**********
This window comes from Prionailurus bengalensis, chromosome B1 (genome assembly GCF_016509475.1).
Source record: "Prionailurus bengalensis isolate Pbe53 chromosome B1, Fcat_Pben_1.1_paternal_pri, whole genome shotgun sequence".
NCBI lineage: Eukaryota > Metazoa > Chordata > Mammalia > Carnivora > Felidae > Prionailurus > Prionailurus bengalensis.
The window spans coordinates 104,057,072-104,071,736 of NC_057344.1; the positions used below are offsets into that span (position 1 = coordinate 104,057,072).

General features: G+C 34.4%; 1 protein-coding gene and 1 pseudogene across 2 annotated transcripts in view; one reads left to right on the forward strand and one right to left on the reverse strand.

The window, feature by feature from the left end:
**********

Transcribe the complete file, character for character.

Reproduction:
This window comes from Prionailurus bengalensis, chromosome B1 (genome assembly GCF_016509475.1).
Source record: "Prionailurus bengalensis isolate Pbe53 chromosome B1, Fcat_Pben_1.1_paternal_pri, whole genome shotgun sequence".
NCBI lineage: Eukaryota > Metazoa > Chordata > Mammalia > Carnivora > Felidae > Prionailurus > Prionailurus bengalensis.
The window spans coordinates 104,057,072-104,071,736 of NC_057344.1; the positions used below are offsets into that span (position 1 = coordinate 104,057,072).

General features: G+C 34.4%; 1 protein-coding gene and 1 pseudogene across 2 annotated transcripts in view; one reads left to right on the forward strand and one right to left on the reverse strand.

The window, feature by feature from the left end: